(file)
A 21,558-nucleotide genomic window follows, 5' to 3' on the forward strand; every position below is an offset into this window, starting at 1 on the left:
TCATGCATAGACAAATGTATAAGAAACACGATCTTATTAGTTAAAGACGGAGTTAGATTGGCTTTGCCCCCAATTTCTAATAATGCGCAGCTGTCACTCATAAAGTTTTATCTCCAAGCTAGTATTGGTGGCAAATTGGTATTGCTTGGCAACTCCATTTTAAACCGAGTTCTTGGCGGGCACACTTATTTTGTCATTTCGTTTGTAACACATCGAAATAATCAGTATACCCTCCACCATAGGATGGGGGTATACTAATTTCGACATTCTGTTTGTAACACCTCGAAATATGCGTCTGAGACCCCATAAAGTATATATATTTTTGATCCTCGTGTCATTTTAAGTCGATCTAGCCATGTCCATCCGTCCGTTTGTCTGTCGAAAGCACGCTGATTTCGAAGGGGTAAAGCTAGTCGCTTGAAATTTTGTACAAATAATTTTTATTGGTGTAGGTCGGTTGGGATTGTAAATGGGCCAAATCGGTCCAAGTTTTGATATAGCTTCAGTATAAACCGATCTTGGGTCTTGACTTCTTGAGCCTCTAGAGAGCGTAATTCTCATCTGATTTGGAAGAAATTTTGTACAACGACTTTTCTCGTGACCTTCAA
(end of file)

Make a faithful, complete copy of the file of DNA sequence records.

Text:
A 21,558-nucleotide genomic window follows, 5' to 3' on the forward strand; every position below is an offset into this window, starting at 1 on the left:
TCATGCATAGACAAATGTATAAGAAACACGATCTTATTAGTTAAAGACGGAGTTAGATTGGCTTTGCCCCCAATTTCTAATAATGCGCAGCTGTCACTCATAAAGTTTTATCTCCAAGCTAGTATTGGTGGCAAATTGGTATTGCTTGGCAACTCCATTTTAAACCGAGTTCTTGGCGGGCACACTTATTTTGTCATTTCGTTTGTAACACATCGAAATAATCAGTATACCCTCCACCATAGGATGGGGGTATACTAATTTCGACATTCTGTTTGTAACACCTCGAAATATGCGTCTGAGACCCCATAAAGTATATATATTTTTGATCCTCGTGTCATTTTAAGTCGATCTAGCCATGTCCATCCGTCCGTTTGTCTGTCGAAAGCACGCTGATTTCGAAGGGGTAAAGCTAGTCGCTTGAAATTTTGTACAAATAATTTTTATTGGTGTAGGTCGGTTGGGATTGTAAATGGGCCAAATCGGTCCAAGTTTTGATATAGCTTCAGTATAAACCGATCTTGGGTCTTGACTTCTTGAGCCTCTAGAGAGCGTAATTCTCATCTGATTTGGAAGAAATTTTGTACAACGACTTTTCTCGTGACCTTCAA